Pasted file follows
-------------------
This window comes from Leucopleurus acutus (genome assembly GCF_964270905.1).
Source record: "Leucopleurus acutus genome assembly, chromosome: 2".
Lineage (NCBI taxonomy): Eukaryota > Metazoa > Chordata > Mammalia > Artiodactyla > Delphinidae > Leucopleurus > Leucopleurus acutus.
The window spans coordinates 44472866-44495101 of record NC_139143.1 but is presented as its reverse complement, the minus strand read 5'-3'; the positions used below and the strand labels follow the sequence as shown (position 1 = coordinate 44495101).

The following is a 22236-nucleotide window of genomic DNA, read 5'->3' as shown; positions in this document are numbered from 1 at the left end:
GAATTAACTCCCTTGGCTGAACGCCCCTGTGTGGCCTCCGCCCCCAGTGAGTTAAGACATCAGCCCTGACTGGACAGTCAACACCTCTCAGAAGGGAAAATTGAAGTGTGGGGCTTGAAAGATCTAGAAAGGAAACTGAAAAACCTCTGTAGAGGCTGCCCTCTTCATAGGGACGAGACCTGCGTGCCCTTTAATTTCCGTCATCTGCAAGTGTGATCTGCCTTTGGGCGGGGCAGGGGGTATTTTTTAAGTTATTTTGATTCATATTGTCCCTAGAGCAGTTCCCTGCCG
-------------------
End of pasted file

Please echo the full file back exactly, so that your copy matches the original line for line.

This window comes from Leucopleurus acutus (genome assembly GCF_964270905.1).
Source record: "Leucopleurus acutus genome assembly, chromosome: 2".
Lineage (NCBI taxonomy): Eukaryota > Metazoa > Chordata > Mammalia > Artiodactyla > Delphinidae > Leucopleurus > Leucopleurus acutus.
The window spans coordinates 44472866-44495101 of record NC_139143.1 but is presented as its reverse complement, the minus strand read 5'-3'; the positions used below and the strand labels follow the sequence as shown (position 1 = coordinate 44495101).

The following is a 22236-nucleotide window of genomic DNA, read 5'->3' as shown; positions in this document are numbered from 1 at the left end:
GAATTAACTCCCTTGGCTGAACGCCCCTGTGTGGCCTCCGCCCCCAGTGAGTTAAGACATCAGCCCTGACTGGACAGTCAACACCTCTCAGAAGGGAAAATTGAAGTGTGGGGCTTGAAAGATCTAGAAAGGAAACTGAAAAACCTCTGTAGAGGCTGCCCTCTTCATAGGGACGAGACCTGCGTGCCCTTTAATTTCCGTCATCTGCAAGTGTGATCTGCCTTTGGGCGGGGCAGGGGGTATTTTTTAAGTTATTTTGATTCATATTGTCCCTAGAGCAGTTCCCTGCCG